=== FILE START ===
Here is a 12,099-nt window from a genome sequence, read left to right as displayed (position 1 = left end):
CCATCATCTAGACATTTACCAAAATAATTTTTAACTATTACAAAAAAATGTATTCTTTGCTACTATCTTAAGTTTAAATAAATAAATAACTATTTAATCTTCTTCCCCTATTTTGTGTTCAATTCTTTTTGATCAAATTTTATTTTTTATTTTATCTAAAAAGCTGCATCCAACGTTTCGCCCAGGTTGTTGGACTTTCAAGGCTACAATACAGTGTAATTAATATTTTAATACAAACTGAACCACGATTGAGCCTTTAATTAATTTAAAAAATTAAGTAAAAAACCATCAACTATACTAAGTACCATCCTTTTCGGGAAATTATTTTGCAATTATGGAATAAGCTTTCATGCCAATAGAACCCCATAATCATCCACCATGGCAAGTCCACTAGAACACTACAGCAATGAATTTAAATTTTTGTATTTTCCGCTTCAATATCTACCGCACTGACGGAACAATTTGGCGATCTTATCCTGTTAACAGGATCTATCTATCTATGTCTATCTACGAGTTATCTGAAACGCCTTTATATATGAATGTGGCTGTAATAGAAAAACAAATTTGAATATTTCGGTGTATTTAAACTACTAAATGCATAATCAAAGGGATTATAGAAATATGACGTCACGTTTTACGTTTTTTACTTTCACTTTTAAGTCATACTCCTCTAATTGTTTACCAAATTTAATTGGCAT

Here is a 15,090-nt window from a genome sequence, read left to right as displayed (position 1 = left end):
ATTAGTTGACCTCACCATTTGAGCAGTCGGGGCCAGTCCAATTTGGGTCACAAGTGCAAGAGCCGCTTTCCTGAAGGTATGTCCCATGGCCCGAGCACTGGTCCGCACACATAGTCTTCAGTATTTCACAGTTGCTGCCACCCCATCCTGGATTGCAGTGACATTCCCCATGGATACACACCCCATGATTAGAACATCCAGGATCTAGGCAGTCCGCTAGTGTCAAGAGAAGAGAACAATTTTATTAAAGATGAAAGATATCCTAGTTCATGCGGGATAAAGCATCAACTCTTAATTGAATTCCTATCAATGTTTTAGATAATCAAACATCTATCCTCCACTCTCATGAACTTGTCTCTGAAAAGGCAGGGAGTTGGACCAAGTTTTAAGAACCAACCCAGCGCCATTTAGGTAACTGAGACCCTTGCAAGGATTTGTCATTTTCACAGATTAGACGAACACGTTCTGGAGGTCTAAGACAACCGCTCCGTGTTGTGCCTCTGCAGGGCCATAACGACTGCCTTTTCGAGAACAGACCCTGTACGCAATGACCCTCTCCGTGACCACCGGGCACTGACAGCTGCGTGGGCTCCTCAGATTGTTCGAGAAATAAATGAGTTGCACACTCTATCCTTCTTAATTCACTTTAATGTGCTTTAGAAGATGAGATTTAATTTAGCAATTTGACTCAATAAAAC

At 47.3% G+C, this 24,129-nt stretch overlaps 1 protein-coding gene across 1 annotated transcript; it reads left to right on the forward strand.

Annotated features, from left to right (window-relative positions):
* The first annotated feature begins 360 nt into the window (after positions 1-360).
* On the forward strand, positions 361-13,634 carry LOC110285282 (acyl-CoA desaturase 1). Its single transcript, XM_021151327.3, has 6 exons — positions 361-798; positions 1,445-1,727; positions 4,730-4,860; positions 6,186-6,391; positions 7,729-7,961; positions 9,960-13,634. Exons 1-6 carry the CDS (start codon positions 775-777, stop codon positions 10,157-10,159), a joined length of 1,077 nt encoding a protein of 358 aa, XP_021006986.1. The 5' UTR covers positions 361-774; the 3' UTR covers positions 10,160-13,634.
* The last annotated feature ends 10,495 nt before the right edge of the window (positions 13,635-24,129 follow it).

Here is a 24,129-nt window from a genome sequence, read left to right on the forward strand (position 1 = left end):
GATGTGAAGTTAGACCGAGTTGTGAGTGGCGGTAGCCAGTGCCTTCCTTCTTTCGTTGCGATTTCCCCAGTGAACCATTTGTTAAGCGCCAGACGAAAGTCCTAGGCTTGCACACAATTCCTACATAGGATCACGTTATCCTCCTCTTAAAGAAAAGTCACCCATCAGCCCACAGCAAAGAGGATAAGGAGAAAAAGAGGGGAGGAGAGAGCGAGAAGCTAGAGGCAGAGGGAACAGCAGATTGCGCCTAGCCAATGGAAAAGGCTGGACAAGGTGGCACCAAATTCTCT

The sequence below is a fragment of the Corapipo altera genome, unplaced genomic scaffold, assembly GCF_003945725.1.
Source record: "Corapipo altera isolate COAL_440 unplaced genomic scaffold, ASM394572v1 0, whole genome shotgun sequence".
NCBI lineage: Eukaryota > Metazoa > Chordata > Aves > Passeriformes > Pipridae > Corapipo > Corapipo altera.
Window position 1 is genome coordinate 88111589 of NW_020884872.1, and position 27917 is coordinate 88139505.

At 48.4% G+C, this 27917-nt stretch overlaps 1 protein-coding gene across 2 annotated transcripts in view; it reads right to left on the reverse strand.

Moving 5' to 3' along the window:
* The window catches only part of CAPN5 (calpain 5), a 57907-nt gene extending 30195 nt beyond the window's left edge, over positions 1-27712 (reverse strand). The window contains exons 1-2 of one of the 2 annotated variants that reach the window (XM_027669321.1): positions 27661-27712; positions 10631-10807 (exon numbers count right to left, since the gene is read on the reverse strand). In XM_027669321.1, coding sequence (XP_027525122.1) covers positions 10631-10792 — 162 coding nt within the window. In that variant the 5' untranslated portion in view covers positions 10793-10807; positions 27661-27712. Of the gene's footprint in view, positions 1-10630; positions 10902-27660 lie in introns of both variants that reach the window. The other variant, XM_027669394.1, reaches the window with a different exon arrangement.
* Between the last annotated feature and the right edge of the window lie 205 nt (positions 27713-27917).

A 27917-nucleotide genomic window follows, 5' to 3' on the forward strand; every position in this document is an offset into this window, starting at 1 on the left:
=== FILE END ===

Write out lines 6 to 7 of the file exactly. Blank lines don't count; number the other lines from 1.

Annotated features, from left to right (window-relative positions):
* The first annotated feature begins 360 nt into the window (after positions 1-360).